Stephen Mendes of the Department of the Environment said the question was recently asked if a donkey was an invasive species. “It is an interesting question as we usually consider sheep, goats, pigs, cattle, donkeys, fowls, dogs and cats as domesticated animals raised in an agricultural or home setting that offer services such as food, fibre, protection, companionship and labour.
“However, when these domesticated animals spread outside of their managed domain and become a threat not only to biological diversity but also a nuisance to the general population and impacting on their livelihood, they have transitioned to invasive alien species status.”
Mendes was speaking at the opening of the 2016 International Workshop of the Invasive Alien Species (IAS) Management in the Caribbean UK Overseas Territories. The conference sponsored by the Royal Society for the Protection of Birds (RSPB) was hosted by the Montserrat National Trust at the complex in Salem.
Last Friday, Discover Montserrat sat with several of the directors of national trusts and national parks from the overseas territories to discuss pets as pests and what we can all do to protect our natural habitat.
“If you feed it you own it.” That is one of the mantras the directors use as it relates to people who feed stray cats and dogs. Left unchecked the animals reproduce in the wild.
“Cats are very efficient killers,” explained Lynda Varlack of the BVI National Parks. While humans have an emotional attachment to cats as pets, when out out of control they can eradicate entire species of lizards, iguanas and birds.
Montserrat’s donkey problem in the Lookout community is being managed through the introduction of birth control for the animals. The culling of goats and pigs in the Exclusion Zone has been another way the island is keeping the over population of domestic animals under control.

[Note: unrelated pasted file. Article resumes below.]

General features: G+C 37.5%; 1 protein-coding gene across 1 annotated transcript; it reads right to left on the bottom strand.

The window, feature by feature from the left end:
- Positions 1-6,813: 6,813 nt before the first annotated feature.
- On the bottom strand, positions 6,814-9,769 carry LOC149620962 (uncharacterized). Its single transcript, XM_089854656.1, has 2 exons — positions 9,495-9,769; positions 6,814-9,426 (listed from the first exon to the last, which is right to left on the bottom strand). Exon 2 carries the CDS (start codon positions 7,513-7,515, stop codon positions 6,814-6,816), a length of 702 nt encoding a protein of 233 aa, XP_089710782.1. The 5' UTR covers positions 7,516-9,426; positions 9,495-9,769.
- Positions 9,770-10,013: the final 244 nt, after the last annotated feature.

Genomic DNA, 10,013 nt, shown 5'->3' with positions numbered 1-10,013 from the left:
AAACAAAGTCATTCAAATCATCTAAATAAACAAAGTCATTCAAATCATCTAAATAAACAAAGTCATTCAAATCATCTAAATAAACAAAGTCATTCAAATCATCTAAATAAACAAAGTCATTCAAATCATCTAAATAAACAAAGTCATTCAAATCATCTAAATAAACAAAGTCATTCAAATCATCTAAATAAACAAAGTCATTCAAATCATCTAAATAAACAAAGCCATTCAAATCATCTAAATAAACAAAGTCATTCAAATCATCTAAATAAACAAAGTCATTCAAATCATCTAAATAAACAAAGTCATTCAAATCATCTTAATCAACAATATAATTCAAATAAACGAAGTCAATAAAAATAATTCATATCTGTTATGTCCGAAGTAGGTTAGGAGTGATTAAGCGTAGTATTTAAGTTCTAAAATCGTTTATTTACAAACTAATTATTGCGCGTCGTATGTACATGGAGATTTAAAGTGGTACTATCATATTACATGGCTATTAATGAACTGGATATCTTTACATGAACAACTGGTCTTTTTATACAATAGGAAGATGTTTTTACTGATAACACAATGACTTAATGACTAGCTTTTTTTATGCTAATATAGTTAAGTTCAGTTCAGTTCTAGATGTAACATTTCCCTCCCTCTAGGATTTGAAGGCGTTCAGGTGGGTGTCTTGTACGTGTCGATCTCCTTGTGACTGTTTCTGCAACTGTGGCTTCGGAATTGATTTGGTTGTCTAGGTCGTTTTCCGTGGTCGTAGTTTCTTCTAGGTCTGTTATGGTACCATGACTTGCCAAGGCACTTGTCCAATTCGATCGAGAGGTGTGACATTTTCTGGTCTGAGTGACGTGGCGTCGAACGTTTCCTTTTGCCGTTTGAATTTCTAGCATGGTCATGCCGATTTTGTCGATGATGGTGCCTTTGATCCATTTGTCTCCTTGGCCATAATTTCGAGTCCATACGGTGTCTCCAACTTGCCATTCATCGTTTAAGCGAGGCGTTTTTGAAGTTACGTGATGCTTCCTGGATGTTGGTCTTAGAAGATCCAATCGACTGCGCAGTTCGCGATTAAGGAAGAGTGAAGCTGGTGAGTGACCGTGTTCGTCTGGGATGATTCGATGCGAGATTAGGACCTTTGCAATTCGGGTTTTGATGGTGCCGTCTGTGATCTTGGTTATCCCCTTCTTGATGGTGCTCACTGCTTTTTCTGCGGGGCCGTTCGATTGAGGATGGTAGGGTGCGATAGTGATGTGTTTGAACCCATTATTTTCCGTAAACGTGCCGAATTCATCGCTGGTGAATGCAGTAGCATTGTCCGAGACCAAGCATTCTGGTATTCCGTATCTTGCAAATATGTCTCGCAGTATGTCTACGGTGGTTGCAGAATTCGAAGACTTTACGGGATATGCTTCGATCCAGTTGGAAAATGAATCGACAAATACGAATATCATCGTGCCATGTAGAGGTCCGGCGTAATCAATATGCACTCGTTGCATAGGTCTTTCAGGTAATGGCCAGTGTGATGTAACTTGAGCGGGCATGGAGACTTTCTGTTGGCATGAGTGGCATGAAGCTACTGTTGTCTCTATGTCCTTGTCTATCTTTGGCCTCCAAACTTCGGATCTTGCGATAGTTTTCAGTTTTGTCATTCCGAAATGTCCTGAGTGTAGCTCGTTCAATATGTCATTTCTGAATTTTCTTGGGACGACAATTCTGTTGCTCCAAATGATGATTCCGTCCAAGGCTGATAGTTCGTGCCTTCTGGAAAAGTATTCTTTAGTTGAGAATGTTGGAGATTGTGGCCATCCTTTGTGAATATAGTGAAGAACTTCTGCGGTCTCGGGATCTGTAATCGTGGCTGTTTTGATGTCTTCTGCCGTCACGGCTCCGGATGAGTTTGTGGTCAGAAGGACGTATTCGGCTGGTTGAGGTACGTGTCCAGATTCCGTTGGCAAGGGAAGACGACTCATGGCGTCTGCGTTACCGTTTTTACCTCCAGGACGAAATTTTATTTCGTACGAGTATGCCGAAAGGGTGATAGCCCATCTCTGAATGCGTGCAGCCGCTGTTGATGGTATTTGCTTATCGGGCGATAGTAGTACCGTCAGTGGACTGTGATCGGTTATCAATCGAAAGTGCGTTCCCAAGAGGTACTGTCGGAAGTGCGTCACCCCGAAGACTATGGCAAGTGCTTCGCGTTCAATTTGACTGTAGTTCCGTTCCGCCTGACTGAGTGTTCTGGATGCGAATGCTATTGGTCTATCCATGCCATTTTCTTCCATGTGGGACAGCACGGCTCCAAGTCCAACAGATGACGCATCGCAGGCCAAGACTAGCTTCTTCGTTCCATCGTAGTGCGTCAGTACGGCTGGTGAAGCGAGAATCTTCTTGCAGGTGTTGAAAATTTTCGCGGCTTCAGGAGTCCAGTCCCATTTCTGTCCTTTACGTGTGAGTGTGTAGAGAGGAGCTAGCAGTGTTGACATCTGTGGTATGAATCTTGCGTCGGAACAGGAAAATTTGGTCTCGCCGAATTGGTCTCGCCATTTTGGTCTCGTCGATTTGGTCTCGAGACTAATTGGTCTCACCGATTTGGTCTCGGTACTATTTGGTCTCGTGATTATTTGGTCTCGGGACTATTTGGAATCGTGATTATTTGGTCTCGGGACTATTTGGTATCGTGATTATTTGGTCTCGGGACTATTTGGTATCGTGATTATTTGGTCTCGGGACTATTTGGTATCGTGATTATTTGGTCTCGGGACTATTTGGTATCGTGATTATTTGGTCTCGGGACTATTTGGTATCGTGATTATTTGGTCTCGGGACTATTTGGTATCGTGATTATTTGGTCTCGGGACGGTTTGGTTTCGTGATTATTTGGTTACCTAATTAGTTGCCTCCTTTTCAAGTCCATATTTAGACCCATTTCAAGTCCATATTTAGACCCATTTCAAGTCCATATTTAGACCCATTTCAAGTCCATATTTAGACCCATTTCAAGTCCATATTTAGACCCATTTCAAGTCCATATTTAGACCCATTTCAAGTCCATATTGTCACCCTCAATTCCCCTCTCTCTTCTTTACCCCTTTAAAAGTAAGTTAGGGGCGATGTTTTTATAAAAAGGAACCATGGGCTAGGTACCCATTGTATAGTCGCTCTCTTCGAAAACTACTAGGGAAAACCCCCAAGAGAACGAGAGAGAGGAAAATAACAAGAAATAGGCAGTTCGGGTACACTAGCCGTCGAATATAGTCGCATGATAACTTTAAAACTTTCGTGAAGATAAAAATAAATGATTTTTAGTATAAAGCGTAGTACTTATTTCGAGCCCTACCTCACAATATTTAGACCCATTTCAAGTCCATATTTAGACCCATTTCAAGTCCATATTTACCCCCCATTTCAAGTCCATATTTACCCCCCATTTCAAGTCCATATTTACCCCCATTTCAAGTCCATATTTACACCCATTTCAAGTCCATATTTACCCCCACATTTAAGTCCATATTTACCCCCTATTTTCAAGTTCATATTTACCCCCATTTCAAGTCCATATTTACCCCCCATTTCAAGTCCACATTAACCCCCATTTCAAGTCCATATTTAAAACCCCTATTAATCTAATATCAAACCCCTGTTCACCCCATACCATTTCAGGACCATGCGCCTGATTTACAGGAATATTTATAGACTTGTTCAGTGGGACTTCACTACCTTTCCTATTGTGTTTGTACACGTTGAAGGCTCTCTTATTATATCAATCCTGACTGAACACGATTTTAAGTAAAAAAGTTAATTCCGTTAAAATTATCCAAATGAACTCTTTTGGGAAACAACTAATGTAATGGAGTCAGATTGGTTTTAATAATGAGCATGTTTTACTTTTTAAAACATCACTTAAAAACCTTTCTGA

As with animals, the introduction of foreign plants is jeopardizing the local flora and fauna of the islands. The Cayman Islands National Trust is working to get rid of the Logwood (Haematoxylum campechianum) tree. The tree, which originated in South America was an important source of dye and was initially planted to use for export. However, the trees continued proliferation cuts off the natural light to native plants and they are dying out. Travellers bringing in invasive plants can be detrimental to local flora and fauna.
The Casurina or Weeping Willow on Montserrat has very shallow roots which increases erosion. It also blocks out the light from other vegetation and its popularity on local beaches means that it’s affecting the sand. “There are economic implications for our tourism when we don’t have any sand on our beaches,” explained Sarita Francis of the Montserrat National Trust. “This is a cross-sector issue.”
As humans are the primary reason for the introduction of invasive species to the Caribbean islands, it is critical that public awareness be increased. Partnerships with entities such as the Police, Customs, Departments of Environment are essential to taking control of the problem, said Elizabeth Radford of the RSPB.
Radford shared that the group has agreed to developing biosecurity protocols. This, she said, is to be done in collaboration with border control as this is a vital area where breaches occur. The group also agreed that firearms management played an important role in species management. The best practices from each territory as it relates to public awareness is to be adopted, as each OT wants to improve its outreach.
While the nature organisations have developed strategies to deal with specific issues, none have a comprehensive strategy for invasive species management. This they agree is an imperative and necessary to get governments and the public to play more significant roles in managing the problem.
Most often, governments throw money to fix the problem rather than implement strategies for prevention, the directors noted.
Mendes also stated in his presentation: “It is imperative that management action be taken and also be programmed into recurrent budgets of Governments. This will include more frequent checks of imported goods, tighter controls on the importation of live plant and animals, a well-defined and funded quarantine policy, licensing and tagging of farmed and domesticated animals, sterilization programs and capacity building with in the agencies of customs, immigration, port security, agriculture, environmental health and environment. The successful management of alien invasive species will be dependent on an informed community and collaborative interagency management programmes.”